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BizReport : Research archives : June 10, 2010

Study: Marketers can lengthen video ads

The theory that video ads must be 15 seconds or less may be flawed. According to a recent TubeMogul study, longer ads are more engaging for consumers, at least for stand-alone ads. Stand-alone video ads are usually a complete branded video or an in-banner ad rather than a pre-roll 'sponsorship' of a particular video clip.

by Kristina Knight

For pre-roll ads, the study finds that shorter is better, but for stand-alone clips, researchers found that ads between 30 seconds and 1:30 actually perform better.

Tube Mogul, a video advertising and analytics platform, compared a variety of ads to come to their conclusions. According to their research stand-alone ads were completed 32% more often when coming in between 30 seconds and 1:30. Ads longer than the 1:30 mark were only completed 23% of the time and ads shorter than 30 seconds were completed only 17% of the time.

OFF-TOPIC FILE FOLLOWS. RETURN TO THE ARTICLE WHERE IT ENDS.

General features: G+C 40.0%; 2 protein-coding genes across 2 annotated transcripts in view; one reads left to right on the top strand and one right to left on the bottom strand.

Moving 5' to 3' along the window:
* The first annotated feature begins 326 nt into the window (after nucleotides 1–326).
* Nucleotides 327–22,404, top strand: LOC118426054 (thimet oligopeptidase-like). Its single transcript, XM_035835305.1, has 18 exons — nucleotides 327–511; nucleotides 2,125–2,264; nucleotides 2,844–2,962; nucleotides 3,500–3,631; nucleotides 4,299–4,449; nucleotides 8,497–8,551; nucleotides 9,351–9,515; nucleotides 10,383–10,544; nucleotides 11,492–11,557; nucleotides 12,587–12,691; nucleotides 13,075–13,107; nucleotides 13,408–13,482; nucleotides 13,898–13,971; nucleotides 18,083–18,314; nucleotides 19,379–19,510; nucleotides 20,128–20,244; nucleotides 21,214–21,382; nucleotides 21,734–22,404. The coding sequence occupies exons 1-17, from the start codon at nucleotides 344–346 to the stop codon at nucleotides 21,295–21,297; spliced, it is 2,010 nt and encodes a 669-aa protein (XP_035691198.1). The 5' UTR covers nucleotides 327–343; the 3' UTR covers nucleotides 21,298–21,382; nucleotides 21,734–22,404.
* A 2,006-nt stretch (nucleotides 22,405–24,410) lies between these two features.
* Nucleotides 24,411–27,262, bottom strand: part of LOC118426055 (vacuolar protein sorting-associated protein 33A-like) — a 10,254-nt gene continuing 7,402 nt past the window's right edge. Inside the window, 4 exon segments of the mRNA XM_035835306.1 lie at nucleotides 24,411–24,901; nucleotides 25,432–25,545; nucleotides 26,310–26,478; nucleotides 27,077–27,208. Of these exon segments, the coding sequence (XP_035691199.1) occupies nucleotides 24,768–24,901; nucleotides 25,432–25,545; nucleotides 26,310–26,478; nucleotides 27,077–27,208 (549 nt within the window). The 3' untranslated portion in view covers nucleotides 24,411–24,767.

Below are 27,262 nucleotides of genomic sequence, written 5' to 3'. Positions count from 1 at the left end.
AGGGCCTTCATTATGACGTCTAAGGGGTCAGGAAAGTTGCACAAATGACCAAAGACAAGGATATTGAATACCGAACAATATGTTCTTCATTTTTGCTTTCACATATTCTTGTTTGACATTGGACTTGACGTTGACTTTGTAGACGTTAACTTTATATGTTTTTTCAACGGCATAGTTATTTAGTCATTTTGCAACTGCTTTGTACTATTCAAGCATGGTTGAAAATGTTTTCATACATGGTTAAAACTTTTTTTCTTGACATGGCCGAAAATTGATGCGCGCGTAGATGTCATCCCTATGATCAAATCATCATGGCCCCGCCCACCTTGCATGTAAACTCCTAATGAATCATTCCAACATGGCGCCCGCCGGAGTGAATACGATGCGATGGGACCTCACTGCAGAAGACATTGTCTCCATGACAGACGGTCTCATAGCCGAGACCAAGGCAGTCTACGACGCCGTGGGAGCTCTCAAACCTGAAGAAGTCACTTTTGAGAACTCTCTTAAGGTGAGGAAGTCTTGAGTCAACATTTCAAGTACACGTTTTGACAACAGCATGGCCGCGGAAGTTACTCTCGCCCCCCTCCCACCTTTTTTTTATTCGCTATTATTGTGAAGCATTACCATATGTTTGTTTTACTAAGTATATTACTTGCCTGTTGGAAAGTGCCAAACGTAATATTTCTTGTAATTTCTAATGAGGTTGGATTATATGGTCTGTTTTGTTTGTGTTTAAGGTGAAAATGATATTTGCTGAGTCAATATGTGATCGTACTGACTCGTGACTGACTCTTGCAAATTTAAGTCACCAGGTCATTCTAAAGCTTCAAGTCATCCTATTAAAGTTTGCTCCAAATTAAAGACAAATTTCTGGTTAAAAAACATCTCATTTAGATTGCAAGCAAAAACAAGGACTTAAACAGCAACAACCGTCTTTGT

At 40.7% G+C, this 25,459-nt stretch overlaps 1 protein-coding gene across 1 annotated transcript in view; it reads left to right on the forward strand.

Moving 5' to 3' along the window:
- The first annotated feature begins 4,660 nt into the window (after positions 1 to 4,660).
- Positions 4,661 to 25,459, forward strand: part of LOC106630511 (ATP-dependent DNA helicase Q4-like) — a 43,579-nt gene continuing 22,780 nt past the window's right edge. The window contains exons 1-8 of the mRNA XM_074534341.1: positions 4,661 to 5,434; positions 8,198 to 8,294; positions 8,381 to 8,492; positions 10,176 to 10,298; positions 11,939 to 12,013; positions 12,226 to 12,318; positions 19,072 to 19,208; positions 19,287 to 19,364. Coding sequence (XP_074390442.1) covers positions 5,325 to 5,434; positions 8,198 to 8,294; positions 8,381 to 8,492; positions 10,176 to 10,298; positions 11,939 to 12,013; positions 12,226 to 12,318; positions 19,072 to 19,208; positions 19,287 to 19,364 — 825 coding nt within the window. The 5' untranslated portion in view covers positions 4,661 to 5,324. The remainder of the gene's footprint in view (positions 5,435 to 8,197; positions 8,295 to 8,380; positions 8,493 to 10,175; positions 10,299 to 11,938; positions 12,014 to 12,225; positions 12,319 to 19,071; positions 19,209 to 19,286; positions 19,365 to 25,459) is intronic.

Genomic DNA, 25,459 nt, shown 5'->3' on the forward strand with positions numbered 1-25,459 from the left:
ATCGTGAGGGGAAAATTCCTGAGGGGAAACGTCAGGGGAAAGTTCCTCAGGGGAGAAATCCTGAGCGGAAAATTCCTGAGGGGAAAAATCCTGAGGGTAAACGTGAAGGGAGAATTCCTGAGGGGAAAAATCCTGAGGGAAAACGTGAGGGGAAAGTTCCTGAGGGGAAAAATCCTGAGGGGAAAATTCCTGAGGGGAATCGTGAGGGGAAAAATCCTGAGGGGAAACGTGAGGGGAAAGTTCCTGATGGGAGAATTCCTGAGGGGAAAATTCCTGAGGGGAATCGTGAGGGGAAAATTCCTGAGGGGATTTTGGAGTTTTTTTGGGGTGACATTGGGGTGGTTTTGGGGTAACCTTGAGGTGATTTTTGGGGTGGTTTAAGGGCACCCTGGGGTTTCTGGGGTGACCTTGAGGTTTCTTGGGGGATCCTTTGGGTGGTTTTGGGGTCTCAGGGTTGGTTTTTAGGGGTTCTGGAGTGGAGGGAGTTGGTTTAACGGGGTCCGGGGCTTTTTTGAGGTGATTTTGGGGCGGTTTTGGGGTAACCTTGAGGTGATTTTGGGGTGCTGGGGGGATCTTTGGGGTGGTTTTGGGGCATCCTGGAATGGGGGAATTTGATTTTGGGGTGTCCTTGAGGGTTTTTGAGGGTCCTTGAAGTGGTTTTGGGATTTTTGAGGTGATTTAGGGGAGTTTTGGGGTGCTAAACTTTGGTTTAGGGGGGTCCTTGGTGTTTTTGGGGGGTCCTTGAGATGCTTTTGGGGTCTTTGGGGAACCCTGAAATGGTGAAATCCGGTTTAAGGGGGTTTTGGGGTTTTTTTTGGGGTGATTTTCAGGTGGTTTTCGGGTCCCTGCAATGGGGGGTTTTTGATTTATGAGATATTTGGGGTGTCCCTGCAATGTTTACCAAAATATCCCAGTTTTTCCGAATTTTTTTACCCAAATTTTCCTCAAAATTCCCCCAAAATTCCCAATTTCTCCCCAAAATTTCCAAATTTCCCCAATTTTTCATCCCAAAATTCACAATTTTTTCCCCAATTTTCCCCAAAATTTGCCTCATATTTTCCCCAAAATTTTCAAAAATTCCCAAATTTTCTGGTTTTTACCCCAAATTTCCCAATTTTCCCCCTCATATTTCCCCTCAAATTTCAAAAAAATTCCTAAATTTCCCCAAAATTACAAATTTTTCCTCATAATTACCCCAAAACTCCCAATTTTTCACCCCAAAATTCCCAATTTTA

"What people seem to be saying is: 'we don't like 15-second TV-style spots or longer branded content, but rather short, interesting viral clips," said David Burch, TubeMogul communications director (via MediaPost).

In a related study, TubeMogul and Dynamic Logic found that repurposed television ads used online showed a slight favorability (4.7 versus 4.3) for ad awareness, but for brand favorability (1.2 versus 1.6) and purchase intent/consideration (0.8 versus 1.4) spots made for the Internet scored higher. So, while it may be cheaper to repurpose ads originally made for television, ads created specifically for an online audience seem to fare better in the longer run.

For their part, consumers do seem to remain engaged with online video content for longer time periods each month. For the month of April, comScore reports that nearly 180 million US consumers watched 171 online video clips, the bulk served through YouTube, but with sites such as Hulu gaining ground quickly. The average clip length was just over 4 minutes.

Tags: online video, TubeMogul, video advertising, video content, viral marketing

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